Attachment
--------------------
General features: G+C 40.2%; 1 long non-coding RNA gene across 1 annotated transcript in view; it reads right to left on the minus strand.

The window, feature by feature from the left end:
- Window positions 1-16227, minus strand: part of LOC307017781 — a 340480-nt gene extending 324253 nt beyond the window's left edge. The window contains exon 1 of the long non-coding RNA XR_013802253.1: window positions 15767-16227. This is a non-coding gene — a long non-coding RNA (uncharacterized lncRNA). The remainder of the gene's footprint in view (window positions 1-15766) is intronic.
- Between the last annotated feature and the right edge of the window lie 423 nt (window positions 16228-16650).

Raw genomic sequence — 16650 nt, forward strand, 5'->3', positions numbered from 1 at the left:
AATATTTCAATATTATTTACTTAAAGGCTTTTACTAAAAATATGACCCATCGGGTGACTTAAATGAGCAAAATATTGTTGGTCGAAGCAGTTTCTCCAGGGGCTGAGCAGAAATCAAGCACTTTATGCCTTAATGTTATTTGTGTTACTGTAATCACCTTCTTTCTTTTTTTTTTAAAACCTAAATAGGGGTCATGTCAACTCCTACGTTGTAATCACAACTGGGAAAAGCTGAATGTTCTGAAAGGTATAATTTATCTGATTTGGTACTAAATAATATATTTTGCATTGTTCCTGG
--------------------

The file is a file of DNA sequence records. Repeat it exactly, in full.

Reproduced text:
General features: G+C 40.2%; 1 long non-coding RNA gene across 1 annotated transcript in view; it reads right to left on the minus strand.

The window, feature by feature from the left end:
- Window positions 1-16227, minus strand: part of LOC307017781 — a 340480-nt gene extending 324253 nt beyond the window's left edge. The window contains exon 1 of the long non-coding RNA XR_013802253.1: window positions 15767-16227. This is a non-coding gene — a long non-coding RNA (uncharacterized lncRNA). The remainder of the gene's footprint in view (window positions 1-15766) is intronic.
- Between the last annotated feature and the right edge of the window lie 423 nt (window positions 16228-16650).

Raw genomic sequence — 16650 nt, forward strand, 5'->3', positions numbered from 1 at the left:
AATATTTCAATATTATTTACTTAAAGGCTTTTACTAAAAATATGACCCATCGGGTGACTTAAATGAGCAAAATATTGTTGGTCGAAGCAGTTTCTCCAGGGGCTGAGCAGAAATCAAGCACTTTATGCCTTAATGTTATTTGTGTTACTGTAATCACCTTCTTTCTTTTTTTTTTAAAACCTAAATAGGGGTCATGTCAACTCCTACGTTGTAATCACAACTGGGAAAAGCTGAATGTTCTGAAAGGTATAATTTATCTGATTTGGTACTAAATAATATATTTTGCATTGTTCCTGG